Redcliffe residents can expect a knock at their front door over the coming months to gauge interest and collect important data for a new mental health initiative.
Door knockers known as ‘people connectors’ will be hitting the streets from now until April as part of the Assisting Communities through Direct Connection (ACDC) project.
The aim is to talk to residents about their mental health and link them with wellbeing services in the area, while also gathering feedback on any service gaps.
It’s funded by the Department of Social Services and run by Community Mental Health Australia, with CEO Bill Gye urging people to take part.
“Unfortunately for many reasons people do not want to talk about or even think about their mental health. People prefer to tough it out, hide from others, or avoid the stigma,” he said.
“Often, people only look for or receive support when they are in crisis.
“But prevention and early intervention is far more effective than dealing with people in a crisis.
“We must be more proactive connecting and communicating with people about the importance of wellbeing.
“That’s why the ACDC Project is going directly to households in Australia to engage them in conversation about these important issues.”
Residents will be asked if they wish to take part in a survey and receive an information pack with a fridge magnet and brochures.
ACDC was held throughout Brisbane and Ipswich in 2021, with data from Ipswich showing people were struggling, especially since the beginning of the COVID-19 pandemic.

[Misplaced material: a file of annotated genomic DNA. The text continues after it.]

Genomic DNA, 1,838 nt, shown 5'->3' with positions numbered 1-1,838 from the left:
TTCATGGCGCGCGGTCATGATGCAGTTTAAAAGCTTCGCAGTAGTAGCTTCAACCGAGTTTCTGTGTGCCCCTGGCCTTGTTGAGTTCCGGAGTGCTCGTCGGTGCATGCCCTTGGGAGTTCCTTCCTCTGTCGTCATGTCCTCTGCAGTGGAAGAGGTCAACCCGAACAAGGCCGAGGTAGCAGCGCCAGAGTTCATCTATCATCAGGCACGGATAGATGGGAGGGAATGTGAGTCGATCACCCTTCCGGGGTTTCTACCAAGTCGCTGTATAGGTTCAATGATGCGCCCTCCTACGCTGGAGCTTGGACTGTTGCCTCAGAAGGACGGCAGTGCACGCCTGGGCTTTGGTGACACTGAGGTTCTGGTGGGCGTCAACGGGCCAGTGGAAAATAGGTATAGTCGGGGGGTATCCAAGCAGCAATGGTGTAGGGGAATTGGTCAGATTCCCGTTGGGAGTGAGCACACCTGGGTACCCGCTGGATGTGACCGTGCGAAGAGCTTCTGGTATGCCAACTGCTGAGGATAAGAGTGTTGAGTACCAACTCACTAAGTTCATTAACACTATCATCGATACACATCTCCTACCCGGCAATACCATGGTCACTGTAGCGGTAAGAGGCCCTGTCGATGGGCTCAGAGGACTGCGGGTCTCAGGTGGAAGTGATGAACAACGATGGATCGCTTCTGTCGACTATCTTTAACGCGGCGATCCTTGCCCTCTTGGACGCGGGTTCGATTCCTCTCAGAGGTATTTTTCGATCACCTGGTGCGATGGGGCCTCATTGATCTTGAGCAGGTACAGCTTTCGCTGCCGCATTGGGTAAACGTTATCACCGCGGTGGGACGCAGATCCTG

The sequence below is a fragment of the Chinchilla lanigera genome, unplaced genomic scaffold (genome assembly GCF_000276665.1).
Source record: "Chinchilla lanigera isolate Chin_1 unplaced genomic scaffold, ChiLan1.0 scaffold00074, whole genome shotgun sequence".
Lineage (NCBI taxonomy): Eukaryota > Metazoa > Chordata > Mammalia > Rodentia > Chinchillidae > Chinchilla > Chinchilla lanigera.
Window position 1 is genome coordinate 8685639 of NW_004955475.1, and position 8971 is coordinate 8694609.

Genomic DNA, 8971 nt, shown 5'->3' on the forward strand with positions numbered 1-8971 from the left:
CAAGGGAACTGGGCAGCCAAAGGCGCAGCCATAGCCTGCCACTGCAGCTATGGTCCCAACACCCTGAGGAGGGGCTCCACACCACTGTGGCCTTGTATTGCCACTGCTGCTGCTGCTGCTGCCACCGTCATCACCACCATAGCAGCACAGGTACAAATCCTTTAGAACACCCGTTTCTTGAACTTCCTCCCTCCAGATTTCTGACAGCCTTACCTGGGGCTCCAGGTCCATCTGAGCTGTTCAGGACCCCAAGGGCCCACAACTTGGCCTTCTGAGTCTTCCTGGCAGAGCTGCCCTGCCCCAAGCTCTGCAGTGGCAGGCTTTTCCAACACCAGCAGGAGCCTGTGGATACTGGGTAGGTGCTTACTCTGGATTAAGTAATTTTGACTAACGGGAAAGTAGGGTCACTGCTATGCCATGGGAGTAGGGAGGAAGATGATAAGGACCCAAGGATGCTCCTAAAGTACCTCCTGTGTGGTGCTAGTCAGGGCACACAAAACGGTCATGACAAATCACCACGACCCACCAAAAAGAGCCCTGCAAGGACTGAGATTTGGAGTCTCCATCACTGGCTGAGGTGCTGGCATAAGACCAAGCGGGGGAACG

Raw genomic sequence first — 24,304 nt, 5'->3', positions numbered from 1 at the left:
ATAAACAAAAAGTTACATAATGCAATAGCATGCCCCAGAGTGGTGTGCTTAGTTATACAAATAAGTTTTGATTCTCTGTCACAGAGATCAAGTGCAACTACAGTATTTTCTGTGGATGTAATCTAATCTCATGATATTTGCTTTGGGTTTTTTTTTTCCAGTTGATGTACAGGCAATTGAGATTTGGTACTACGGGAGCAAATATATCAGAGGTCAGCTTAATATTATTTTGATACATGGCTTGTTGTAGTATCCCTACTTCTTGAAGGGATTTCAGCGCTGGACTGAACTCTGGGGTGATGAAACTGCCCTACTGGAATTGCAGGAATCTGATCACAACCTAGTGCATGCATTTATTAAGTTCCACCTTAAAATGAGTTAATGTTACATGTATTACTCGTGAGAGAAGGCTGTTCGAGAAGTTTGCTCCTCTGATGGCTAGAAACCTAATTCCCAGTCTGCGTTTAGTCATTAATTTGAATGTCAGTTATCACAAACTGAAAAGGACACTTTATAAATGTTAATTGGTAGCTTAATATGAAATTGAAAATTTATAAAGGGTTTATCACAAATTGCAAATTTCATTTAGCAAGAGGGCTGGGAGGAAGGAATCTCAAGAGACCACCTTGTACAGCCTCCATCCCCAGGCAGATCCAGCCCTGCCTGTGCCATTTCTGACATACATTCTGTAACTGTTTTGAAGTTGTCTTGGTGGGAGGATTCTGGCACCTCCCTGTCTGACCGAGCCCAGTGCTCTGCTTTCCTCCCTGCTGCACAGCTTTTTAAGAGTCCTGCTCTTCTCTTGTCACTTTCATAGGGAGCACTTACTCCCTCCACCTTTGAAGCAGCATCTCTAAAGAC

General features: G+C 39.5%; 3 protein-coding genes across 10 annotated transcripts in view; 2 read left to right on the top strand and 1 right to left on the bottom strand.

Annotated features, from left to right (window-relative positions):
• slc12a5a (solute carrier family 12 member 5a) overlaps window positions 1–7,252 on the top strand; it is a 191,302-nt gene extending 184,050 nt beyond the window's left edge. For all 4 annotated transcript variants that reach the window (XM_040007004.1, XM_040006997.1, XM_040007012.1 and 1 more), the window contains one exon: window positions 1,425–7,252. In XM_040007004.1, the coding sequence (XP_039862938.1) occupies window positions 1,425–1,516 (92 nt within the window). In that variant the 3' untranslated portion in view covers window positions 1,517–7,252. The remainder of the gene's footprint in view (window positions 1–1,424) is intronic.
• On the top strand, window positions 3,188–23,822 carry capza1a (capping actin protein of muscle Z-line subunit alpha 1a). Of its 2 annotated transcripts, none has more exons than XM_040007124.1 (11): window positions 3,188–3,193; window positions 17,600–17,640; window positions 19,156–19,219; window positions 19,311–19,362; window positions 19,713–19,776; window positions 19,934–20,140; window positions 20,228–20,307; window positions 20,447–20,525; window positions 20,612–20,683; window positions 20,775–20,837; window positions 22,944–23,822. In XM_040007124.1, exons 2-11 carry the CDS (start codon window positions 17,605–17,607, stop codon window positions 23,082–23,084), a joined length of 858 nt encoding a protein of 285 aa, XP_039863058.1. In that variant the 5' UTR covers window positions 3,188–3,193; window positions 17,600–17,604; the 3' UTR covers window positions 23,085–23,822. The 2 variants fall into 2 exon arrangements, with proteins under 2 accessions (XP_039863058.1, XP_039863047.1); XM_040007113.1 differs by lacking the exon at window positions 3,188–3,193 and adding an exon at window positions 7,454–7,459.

Of the 494 people who engaged with a people connector, they were able to determine 39 per cent of householders said they currently had, or were living with, mental health issues. Of that number, 82 per cent said they had received a formal diagnosis of a mental health condition.
Anxiety, depression, Post Traumatic Stress Disorder and Schizophrenia were among the highest mental health conditions identified.
In addition, 43 per cent of all householders indicated they wanted to seek help for their mental health in the past 12 months, and 40 per cent said they did not get the help they needed.
Reasons for householders not receiving help for mental health included they did now know where to go for help, no available services, the cost, and that they could not get help in a reasonable time.
ACDC Project Line Manager Tristan Brownson said the project had allowed many people to seek help rather than struggle in silence.
“We have seen the positive impact this project is having in communities. We have been able to facilitate multiple referrals for people needing connection with services and allowed people to be heard and feel valued. Sometimes that is all they need.”
A spokesperson for the Department of Social Services confirmed this was a real health initiative, not a scam, with trained people visiting residents.
“Community Mental Health Australia run the Assisting Communities through Direct Connection (ACDC) project to create, support and promote community connections, build the skills and confidence of people with disability and improve their access to community and mainstream services,” the spokesperson said.
“Community Mental Health Australia has specifically trained staff that go door-to-door, and also use face-to-face neighbourhood networks, to pro-actively link with disconnected people with psychosocial disability. This work is supported by local community members and partner organisations.
“The program is funded under the Australian Government’s Information Linkages and Capacity Building program which provides funding to community organisations to deliver support services in the community that benefit people with disability, their carers and families.”
For more information about the ACDC project, visit www.acdc.org.au